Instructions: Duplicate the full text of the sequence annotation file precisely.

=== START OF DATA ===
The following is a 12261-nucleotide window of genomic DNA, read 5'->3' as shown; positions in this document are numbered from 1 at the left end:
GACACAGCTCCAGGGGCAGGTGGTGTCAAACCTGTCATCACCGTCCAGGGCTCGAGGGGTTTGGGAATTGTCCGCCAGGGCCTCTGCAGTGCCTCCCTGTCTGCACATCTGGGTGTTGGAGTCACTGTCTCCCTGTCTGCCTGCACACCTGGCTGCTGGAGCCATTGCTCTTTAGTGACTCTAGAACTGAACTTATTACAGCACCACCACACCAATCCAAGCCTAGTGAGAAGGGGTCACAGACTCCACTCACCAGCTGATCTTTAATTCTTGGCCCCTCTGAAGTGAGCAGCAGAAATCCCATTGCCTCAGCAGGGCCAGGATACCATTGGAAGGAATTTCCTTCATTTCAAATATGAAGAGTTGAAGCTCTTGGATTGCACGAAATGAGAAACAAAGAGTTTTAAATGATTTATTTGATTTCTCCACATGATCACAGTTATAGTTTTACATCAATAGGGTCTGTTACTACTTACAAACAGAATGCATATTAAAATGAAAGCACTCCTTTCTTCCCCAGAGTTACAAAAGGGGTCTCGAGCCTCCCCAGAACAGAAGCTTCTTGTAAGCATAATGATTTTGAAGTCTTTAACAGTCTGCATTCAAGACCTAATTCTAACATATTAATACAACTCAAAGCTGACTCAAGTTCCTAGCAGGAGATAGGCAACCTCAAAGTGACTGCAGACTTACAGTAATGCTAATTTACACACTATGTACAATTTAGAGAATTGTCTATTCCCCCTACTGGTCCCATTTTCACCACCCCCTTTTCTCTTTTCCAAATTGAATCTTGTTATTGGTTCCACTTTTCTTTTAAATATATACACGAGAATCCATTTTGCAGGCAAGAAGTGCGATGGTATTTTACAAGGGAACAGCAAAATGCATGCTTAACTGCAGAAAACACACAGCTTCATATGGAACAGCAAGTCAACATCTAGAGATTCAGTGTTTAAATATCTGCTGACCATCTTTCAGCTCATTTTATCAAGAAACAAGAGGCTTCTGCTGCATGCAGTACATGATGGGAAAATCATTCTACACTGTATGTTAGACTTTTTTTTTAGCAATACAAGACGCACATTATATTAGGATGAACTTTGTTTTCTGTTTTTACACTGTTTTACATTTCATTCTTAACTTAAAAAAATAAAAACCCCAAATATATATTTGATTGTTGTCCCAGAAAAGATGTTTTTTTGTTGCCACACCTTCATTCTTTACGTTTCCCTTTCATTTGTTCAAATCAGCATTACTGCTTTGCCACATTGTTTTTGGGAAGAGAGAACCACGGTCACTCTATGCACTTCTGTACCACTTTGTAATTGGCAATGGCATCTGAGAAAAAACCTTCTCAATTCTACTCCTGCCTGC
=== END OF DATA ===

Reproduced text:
The following is a 12261-nucleotide window of genomic DNA, read 5'->3' as shown; positions in this document are numbered from 1 at the left end:
GACACAGCTCCAGGGGCAGGTGGTGTCAAACCTGTCATCACCGTCCAGGGCTCGAGGGGTTTGGGAATTGTCCGCCAGGGCCTCTGCAGTGCCTCCCTGTCTGCACATCTGGGTGTTGGAGTCACTGTCTCCCTGTCTGCCTGCACACCTGGCTGCTGGAGCCATTGCTCTTTAGTGACTCTAGAACTGAACTTATTACAGCACCACCACACCAATCCAAGCCTAGTGAGAAGGGGTCACAGACTCCACTCACCAGCTGATCTTTAATTCTTGGCCCCTCTGAAGTGAGCAGCAGAAATCCCATTGCCTCAGCAGGGCCAGGATACCATTGGAAGGAATTTCCTTCATTTCAAATATGAAGAGTTGAAGCTCTTGGATTGCACGAAATGAGAAACAAAGAGTTTTAAATGATTTATTTGATTTCTCCACATGATCACAGTTATAGTTTTACATCAATAGGGTCTGTTACTACTTACAAACAGAATGCATATTAAAATGAAAGCACTCCTTTCTTCCCCAGAGTTACAAAAGGGGTCTCGAGCCTCCCCAGAACAGAAGCTTCTTGTAAGCATAATGATTTTGAAGTCTTTAACAGTCTGCATTCAAGACCTAATTCTAACATATTAATACAACTCAAAGCTGACTCAAGTTCCTAGCAGGAGATAGGCAACCTCAAAGTGACTGCAGACTTACAGTAATGCTAATTTACACACTATGTACAATTTAGAGAATTGTCTATTCCCCCTACTGGTCCCATTTTCACCACCCCCTTTTCTCTTTTCCAAATTGAATCTTGTTATTGGTTCCACTTTTCTTTTAAATATATACACGAGAATCCATTTTGCAGGCAAGAAGTGCGATGGTATTTTACAAGGGAACAGCAAAATGCATGCTTAACTGCAGAAAACACACAGCTTCATATGGAACAGCAAGTCAACATCTAGAGATTCAGTGTTTAAATATCTGCTGACCATCTTTCAGCTCATTTTATCAAGAAACAAGAGGCTTCTGCTGCATGCAGTACATGATGGGAAAATCATTCTACACTGTATGTTAGACTTTTTTTTTAGCAATACAAGACGCACATTATATTAGGATGAACTTTGTTTTCTGTTTTTACACTGTTTTACATTTCATTCTTAACTTAAAAAAATAAAAACCCCAAATATATATTTGATTGTTGTCCCAGAAAAGATGTTTTTTTGTTGCCACACCTTCATTCTTTACGTTTCCCTTTCATTTGTTCAAATCAGCATTACTGCTTTGCCACATTGTTTTTGGGAAGAGAGAACCACGGTCACTCTATGCACTTCTGTACCACTTTGTAATTGGCAATGGCATCTGAGAAAAAACCTTCTCAATTCTACTCCTGCCTGC